The purpose of this feasibility study is to develop a fully automated procedure capable of generating treatment plans with multiple fractionation schemes to improve speed, robustness, and standardization of plan quality. A fully automated script was implemented for spinal stereotactic radiosurgery/stereotactic body radiation therapy (SRS/SBRT) plan generation using Eclipse v15.6 API. The script interface allows multiple dose/fractionation plan requests, planning target volume (PTV) expansions, as well as information regarding distance/overlap between spinal cord and targets to drive decision-making. For each requested plan, the script creates the course, plans, field arrangements, and automatically optimizes and calculates dose. The script was retrospectively applied to ten computed tomography (CT) scans of previous cervical, thoracic, and lumbar spine SBRT patients. Three plans were generated for each patient - simultaneous integrated boost (SIB) 1800/1600Â cGy to gross tumor volume (GTV)/PTV in one fraction; SIB 2700/2100Â cGy to GTV/PTV in three fractions; and 3000Â cGy to PTV in five fractions. Plan complexity and deliverability patient-specific quality assurance (QA) was performed using ArcCHECK with an Exradin A16 chamber inserted. Dose objectives were met for all organs at risk (OARs) for each treatment plan. Median target coverage was GTV V100%Â =Â 87.3%, clinical target volume (CTV) V100%Â =Â 95.7% and PTV V100%Â =Â 88.0% for single fraction plans; GTV V100%Â =Â 95.6, CTV V100%Â =Â 99.6% and PTV V100%Â =Â 97.2% for three fraction plans; and GTV V100%Â =Â 99.6%, CTV V100%Â =Â 99.1% and PTV V100%Â =Â 97.2% for five fraction plans. All plans (nÂ =Â 30) passed patient-specific QA (>90%) at 2%/2Â mm global gamma. A16 chamber dose measured at isocenter agreed with planned dose within 3% for all cases. Automatic planning for spine SRS/SBRT through scripting increases efficiency, standardizes plan quality and approach, and provides a tool for target coverage comparison of different fractionation schemes without the need for additional resources.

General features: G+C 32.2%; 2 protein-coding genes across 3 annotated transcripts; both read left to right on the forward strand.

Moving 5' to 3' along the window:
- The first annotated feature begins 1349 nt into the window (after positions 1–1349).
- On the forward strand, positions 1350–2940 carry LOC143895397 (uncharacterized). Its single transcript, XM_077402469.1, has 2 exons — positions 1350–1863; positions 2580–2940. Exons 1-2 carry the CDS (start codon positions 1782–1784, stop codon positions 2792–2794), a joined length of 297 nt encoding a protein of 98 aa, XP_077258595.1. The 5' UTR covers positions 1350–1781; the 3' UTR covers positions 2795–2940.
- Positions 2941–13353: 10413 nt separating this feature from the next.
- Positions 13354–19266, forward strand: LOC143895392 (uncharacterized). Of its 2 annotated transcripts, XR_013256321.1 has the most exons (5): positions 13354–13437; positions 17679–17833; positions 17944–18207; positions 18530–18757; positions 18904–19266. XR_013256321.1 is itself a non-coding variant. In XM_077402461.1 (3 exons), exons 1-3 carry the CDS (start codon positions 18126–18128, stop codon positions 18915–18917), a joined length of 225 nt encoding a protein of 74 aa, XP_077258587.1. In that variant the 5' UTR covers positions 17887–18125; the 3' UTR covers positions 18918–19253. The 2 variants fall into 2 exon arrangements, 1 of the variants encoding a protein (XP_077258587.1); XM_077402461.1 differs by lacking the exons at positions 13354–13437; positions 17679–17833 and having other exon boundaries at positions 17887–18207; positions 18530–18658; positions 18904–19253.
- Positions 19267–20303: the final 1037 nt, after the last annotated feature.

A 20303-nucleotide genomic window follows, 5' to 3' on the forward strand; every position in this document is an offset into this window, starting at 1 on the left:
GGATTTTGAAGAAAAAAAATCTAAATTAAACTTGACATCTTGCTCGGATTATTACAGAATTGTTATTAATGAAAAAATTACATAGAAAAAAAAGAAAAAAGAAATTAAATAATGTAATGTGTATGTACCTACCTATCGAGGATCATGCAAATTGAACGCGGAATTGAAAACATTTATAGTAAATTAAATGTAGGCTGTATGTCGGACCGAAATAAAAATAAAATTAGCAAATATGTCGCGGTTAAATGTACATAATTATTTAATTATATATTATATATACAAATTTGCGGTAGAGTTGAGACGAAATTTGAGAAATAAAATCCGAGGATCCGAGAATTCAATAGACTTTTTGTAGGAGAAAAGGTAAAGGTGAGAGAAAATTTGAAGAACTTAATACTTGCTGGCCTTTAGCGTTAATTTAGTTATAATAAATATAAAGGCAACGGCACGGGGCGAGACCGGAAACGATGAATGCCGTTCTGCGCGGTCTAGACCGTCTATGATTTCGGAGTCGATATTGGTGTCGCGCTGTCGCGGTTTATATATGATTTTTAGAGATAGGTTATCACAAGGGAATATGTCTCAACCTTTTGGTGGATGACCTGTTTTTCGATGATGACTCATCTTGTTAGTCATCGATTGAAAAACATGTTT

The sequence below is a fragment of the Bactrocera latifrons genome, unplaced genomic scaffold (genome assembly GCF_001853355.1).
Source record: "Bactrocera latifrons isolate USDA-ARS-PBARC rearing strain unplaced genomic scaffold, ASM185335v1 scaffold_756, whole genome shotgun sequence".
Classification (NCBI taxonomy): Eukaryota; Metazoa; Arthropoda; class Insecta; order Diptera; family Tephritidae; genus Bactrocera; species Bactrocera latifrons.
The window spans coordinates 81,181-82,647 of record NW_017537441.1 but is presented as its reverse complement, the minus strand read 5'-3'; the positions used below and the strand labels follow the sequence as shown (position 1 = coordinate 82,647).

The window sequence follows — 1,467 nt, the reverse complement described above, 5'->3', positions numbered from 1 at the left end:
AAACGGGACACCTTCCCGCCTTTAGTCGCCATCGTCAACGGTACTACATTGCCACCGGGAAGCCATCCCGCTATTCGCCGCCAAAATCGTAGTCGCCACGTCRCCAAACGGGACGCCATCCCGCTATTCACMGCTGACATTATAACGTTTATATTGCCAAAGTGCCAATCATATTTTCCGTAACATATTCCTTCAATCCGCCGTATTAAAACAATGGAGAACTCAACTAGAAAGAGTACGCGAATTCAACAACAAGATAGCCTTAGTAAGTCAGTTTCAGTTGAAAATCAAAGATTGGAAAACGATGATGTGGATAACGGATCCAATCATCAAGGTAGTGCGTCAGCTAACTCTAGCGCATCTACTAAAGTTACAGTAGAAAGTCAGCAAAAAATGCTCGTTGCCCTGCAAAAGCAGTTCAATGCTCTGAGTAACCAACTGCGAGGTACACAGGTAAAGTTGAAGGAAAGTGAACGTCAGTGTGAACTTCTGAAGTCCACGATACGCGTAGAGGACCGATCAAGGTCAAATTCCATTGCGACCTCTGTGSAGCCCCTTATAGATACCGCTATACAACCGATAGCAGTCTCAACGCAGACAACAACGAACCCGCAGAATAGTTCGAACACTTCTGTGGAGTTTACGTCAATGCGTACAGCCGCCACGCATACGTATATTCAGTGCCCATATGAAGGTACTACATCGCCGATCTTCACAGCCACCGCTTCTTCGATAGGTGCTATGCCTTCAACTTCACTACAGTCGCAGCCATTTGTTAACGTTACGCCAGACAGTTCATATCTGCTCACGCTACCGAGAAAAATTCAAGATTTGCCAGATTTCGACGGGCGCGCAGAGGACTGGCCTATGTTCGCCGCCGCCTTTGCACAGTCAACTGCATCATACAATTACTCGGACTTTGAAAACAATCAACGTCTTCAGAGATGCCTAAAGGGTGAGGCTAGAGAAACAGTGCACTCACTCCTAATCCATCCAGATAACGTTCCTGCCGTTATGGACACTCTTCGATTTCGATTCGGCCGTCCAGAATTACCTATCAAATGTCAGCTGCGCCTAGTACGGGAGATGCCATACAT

Evaluation of First-line Radiosurgery vs Whole-Brain Radiotherapy for Small Cell Lung Cancer Brain Metastases: The FIRE-SCLC Cohort Study
Importance/UNASSIGNED:Although stereotactic radiosurgery (SRS) is preferred for limited brain metastases from most histologies, whole-brain radiotherapy (WBRT) has remained the standard of care for patients with small cell lung cancer. Data on SRS are limited. Objective/UNASSIGNED:To characterize and compare first-line SRS outcomes (without prior WBRT or prophylactic cranial irradiation) with those of first-line WBRT. Design, Setting, and Participants/UNASSIGNED:FIRE-SCLC (First-line Radiosurgery for Small-Cell Lung Cancer) was a multicenter cohort study that analyzed SRS outcomes from 28 centers and a single-arm trial and compared these data with outcomes from a first-line WBRT cohort. Data were collected from October 26, 2017, to August 15, 2019, and analyzed from August 16, 2019, to November 6, 2019. Interventions/UNASSIGNED:SRS and WBRT for small cell lung cancer brain metastases. Main Outcomes and Measures/UNASSIGNED:Overall survival, time to central nervous system progression (TTCP), and central nervous system (CNS) progression-free survival (PFS) after SRS were evaluated and compared with WBRT outcomes, with adjustment for performance status, number of brain metastases, synchronicity, age, sex, and treatment year in multivariable and propensity score-matched analyses. Results/UNASSIGNED:In total, 710 patients (median [interquartile range] age, 68.5 [62-74] years; 531 men [74.8%]) who received SRS between 1994 and 2018 were analyzed. The median overall survival was 8.5 months, the median TTCP was 8.1 months, and the median CNS PFS was 5.0 months. When stratified by the number of brain metastases treated, the median overall survival was 11.0 months (95% CI, 8.9-13.4) for 1 lesion, 8.7 months (95% CI, 7.7-10.4) for 2 to 4 lesions, 8.0 months (95% CI, 6.4-9.6) for 5 to 10 lesions, and 5.5 months (95% CI, 4.3-7.6) for 11 or more lesions. Competing risk estimates were 7.0% (95% CI, 4.9%-9.2%) for local failures at 12 months and 41.6% (95% CI, 37.6%-45.7%) for distant CNS failures at 12 months. Leptomeningeal progression (46 of 425 patients [10.8%] with available data) and neurological mortality (80 of 647 patients [12.4%] with available data) were uncommon. On propensity score-matched analyses comparing SRS with WBRT, WBRT was associated with improved TTCP (hazard ratio, 0.38; 95% CI, 0.26-0.55; Pâ€‰<â€‰.001), without an improvement in overall survival (median, 6.5 months [95% CI, 5.5-8.0] for SRS vs 5.2 months [95% CI, 4.4-6.7] for WBRT; Pâ€‰=â€‰.003) or CNS PFS (median, 4.0 months for SRS vs 3.8 months for WBRT; Pâ€‰=â€‰.79). Multivariable analyses comparing SRS and WBRT, including subset analyses controlling for extracranial metastases and extracranial disease control status, demonstrated similar results. Conclusions and Relevance/UNASSIGNED:Results of this study suggest that the primary trade-offs associated with SRS without WBRT, including a shorter TTCP without a decrease in overall survival, are similar to those observed in settings in which SRS is already established.